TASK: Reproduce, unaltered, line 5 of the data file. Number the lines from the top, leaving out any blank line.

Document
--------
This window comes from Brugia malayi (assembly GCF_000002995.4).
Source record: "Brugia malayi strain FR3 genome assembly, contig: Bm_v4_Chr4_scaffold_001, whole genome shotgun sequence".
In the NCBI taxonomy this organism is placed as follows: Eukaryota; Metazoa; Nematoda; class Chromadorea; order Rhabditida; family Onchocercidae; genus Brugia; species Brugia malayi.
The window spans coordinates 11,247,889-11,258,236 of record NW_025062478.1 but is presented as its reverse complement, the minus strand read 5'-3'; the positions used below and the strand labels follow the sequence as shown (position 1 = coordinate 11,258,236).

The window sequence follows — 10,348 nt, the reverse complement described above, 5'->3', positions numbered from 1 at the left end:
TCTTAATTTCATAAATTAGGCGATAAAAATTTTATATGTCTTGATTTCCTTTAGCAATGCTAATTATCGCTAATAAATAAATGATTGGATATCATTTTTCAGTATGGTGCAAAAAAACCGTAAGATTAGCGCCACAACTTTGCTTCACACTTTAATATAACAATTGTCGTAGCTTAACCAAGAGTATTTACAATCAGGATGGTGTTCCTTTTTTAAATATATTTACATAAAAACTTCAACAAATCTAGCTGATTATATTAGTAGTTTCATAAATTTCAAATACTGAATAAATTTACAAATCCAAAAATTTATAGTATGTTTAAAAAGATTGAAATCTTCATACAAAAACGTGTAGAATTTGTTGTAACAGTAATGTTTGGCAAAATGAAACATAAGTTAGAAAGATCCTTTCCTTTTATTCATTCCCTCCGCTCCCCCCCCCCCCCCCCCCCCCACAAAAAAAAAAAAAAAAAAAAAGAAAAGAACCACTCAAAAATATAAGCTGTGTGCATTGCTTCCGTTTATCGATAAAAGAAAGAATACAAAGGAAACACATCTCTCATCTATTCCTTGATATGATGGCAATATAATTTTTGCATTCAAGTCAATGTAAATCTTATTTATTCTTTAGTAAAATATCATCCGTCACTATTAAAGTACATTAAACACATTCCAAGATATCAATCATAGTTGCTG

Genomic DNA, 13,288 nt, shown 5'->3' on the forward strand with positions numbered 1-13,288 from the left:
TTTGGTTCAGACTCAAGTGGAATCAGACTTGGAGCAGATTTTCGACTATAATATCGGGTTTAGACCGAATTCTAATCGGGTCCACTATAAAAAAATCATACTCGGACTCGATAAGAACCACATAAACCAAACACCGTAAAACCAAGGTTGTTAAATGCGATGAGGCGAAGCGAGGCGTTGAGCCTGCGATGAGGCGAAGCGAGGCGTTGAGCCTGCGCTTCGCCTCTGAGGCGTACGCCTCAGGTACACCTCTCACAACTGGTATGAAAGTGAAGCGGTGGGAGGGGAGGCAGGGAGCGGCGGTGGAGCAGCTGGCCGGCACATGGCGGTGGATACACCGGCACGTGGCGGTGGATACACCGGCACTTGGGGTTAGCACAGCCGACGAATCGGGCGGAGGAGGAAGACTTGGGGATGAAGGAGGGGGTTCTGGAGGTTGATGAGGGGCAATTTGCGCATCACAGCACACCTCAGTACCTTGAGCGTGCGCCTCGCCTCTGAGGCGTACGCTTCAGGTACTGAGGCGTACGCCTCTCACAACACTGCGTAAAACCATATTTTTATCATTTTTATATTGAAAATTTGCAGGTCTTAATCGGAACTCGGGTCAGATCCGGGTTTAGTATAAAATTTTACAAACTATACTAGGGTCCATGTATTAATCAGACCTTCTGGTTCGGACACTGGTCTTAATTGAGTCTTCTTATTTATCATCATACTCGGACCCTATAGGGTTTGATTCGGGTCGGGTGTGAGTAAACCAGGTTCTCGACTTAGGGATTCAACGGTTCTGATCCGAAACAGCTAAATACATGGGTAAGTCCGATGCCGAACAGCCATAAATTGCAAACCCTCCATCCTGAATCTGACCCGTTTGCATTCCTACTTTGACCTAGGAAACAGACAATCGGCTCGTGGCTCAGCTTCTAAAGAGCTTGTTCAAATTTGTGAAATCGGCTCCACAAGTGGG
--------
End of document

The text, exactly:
The window sequence follows — 10,348 nt, the reverse complement described above, 5'->3', positions numbered from 1 at the left end: